by Alex Kurpeski
Regression is not necessarily a bad word when it comes to Lamar Jackson. The Baltimore QB, of course, is coming off of a season that saw him break the record for fantasy football points scored by a QB. As electric as the reigning NFL MVP is, the fact of the matter is that he will almost certainly be facing defenses that will have a better idea of how to slow him down than they did last season. While I do believe that Jackson’s pace from 2019 is unsustainable — he averaged an astonishing 28.11 points per-game — I do see the Ravens signal-caller putting up numbers that will keep him in contention for the QB1 overall spot.
I would like to reiterate that while I see Jackson’s numbers taking a slight hit, I am not advising anyone to avoid him in drafts even at his current price tag, rather I am simply giving warning that he may not be the top QB in fantasy by as wide of a margin as he was last season (when he scored 72.9 points more than Dak Prescott).
We saw that Jackson is in fact human during the AFC Divisional Playoff Round, when the staunch defense of the Tennessee Titans forced him to turnover the ball thrice en route to an upset victory. By taking away Jackson’s running ability (to a degree) using various spies and disguised blitzes, Tennessee also took away many of the easy reads that Jackson capitalized upon all season long, most of which were opened up by the threat of Jackson rushing ability. I could see many defenses using similar tactics to throw the young signal-caller off of his game this season, although I do have confidence that the Ravens coaching staff will be able to adapt some new looks to counter the defensive adjustments.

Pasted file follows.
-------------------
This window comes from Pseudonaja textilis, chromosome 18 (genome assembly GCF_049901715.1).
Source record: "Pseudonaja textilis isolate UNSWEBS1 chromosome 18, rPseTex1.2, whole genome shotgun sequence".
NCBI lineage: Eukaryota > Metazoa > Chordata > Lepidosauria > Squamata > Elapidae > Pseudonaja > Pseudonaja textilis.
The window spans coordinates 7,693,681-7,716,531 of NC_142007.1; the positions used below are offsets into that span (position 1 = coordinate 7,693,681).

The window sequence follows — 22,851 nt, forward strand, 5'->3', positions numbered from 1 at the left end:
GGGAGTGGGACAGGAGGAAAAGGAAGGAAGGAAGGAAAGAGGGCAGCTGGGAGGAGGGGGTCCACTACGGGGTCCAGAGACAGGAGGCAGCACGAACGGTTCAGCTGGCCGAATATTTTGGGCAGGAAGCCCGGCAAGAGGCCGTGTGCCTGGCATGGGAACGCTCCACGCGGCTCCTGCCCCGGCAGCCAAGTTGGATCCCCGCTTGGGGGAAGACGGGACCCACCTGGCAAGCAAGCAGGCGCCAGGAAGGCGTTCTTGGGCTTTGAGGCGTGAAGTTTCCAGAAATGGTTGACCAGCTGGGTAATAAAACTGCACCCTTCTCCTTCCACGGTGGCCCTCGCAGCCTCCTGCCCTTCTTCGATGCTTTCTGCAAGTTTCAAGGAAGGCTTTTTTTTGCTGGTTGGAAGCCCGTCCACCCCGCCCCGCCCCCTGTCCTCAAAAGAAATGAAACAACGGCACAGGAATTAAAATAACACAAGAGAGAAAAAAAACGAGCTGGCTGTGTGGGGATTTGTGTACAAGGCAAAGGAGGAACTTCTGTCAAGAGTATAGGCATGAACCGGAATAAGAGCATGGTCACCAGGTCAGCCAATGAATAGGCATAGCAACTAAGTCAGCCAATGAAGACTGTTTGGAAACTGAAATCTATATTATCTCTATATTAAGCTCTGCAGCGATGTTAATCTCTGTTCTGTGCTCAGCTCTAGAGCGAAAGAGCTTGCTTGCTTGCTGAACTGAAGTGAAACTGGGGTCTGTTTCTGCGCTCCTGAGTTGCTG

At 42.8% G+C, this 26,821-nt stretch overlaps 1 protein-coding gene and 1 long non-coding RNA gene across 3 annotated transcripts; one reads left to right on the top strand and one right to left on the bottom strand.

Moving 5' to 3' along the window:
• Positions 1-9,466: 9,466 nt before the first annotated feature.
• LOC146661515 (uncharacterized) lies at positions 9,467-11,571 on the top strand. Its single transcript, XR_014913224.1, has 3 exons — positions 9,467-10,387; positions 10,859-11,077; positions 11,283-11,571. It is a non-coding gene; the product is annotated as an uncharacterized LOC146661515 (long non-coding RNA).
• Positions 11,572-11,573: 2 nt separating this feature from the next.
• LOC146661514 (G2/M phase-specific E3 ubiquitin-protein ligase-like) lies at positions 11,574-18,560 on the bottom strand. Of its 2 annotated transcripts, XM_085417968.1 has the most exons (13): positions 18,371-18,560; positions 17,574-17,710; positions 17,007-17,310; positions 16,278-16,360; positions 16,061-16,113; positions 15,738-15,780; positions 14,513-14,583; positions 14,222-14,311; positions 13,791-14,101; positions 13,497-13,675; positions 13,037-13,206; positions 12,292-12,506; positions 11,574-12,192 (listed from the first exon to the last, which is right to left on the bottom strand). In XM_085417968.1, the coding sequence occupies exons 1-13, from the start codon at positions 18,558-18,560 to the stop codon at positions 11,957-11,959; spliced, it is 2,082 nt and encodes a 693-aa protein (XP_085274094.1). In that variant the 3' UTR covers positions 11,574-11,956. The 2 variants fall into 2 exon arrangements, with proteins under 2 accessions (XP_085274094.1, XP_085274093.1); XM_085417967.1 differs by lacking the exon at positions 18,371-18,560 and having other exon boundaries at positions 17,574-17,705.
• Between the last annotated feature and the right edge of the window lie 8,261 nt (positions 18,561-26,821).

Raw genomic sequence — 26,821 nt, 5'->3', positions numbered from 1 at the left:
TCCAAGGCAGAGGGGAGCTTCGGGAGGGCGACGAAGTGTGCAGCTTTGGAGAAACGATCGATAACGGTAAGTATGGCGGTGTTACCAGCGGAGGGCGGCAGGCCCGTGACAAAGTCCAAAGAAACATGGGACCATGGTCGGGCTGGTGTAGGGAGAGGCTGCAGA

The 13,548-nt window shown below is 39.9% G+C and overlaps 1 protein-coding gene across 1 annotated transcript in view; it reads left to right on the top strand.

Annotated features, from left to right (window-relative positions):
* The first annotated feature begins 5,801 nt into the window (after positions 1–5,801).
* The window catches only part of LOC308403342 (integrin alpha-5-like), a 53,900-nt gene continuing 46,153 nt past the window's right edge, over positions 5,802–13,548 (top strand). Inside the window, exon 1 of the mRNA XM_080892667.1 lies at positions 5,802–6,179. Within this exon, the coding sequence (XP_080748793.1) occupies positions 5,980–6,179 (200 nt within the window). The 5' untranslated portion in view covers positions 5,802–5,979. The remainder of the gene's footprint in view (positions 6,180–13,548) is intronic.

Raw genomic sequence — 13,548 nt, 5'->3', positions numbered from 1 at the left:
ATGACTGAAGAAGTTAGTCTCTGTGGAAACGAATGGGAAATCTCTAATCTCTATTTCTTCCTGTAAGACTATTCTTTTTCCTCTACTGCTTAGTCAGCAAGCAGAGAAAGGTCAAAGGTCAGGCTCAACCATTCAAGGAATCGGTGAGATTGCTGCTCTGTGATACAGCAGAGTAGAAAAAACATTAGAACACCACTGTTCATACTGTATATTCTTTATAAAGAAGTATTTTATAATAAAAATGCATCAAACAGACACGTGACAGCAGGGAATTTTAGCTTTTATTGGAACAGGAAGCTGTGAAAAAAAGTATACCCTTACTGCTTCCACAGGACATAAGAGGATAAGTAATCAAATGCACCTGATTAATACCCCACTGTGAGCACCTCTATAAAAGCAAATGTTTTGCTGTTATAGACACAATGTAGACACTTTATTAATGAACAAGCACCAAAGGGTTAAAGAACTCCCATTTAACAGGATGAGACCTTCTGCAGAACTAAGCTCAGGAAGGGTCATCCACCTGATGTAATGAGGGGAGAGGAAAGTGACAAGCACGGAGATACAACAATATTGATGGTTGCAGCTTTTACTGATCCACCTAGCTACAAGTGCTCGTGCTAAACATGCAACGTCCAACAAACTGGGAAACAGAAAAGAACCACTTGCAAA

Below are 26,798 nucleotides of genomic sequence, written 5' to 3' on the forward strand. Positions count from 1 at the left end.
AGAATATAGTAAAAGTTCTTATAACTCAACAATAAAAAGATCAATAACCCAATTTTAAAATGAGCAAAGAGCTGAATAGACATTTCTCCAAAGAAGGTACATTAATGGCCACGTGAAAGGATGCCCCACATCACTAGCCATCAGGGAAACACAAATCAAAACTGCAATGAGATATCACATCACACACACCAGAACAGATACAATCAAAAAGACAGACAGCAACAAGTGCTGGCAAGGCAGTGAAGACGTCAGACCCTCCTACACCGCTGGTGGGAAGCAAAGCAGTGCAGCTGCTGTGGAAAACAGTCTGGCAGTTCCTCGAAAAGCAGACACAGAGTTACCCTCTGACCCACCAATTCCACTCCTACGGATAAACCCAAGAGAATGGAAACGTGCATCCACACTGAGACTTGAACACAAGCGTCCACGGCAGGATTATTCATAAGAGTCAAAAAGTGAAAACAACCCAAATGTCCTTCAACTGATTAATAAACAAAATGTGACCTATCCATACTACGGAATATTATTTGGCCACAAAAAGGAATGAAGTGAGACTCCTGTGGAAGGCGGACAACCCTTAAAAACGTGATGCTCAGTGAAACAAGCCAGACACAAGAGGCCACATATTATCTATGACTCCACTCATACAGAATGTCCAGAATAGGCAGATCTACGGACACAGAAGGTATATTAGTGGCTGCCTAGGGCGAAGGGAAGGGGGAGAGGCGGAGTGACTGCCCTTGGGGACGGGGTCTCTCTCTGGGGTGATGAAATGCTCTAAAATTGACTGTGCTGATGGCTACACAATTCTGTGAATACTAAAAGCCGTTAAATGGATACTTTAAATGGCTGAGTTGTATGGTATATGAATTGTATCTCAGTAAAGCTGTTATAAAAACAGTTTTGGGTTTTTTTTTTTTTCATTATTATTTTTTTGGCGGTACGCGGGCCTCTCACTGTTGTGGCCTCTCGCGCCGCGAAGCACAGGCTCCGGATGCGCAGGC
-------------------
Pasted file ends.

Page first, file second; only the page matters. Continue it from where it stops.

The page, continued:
What concerns me most about Jackson fantasy upside is the fact that the player himself has revealed that he envisions running the ball fewer times this year. Last season Jackson rushed for 1,206 yards and 7 touchdowns, which equates to roughly 162.2 fantasy points, approximately 38.5% of the QB’s total points. While I don’t see the team cutting Jackson rushing attempts down too much (his abilities as a runner are his easily greatest strength), a decrease of 25% or more in his touch share could create a huge dent in his numbers. The addition of rookie running back J.K Dobbins suggests that the team may look to feed the backfield even more this season, so should anyone lose touches to make room for Dobbins it would most certainly be Jackson.
Perhaps the most concerning matter in regards to Jackson’s fantasy outlook is the fact that the Ravens did not do much to get better on offense (at least on paper), losing longtime offensive guard Marshal Yanda and doing little to improve their already lackluster receiving core. The latter is an element that I do find a bit hubristic, as Baltimore was clearly lacking in receiving talent (outside of TE Mark Andrews and 2019 first-round pick Marquise “Hollywood” Brown) prior to this offseason. Instead of moving on a proven commodity like Emmanuel Sanders or Randall Cobb to improve the team’s passing attack, GM Eric DeCosta elected to trade 2018 first-round pick Hayden Hurst and use a pair of mid-round picks to take slot specialists Devin Duvernay and James Proche. If Brown and Andrews fail to live up to their billing this season, Jackson could find himself in a very rough spot.
With my grievances having been aired out, let’s take a look at my projections for Jackson fantasy totals this season:
- 3,304 passing yards (+177 from 2019)
- 33 passing TDs (-4 from 2019)
- 8 INTs (+2 from 2019)
- 927 rushing yards
- 137 ATT
- 8 rushing TDs
- 355.7 fantasy points ~QB2 (-1 spot from 2019)
As I said, Jackson will still be an elite fantasy QB, just not on the same scale as he was last season.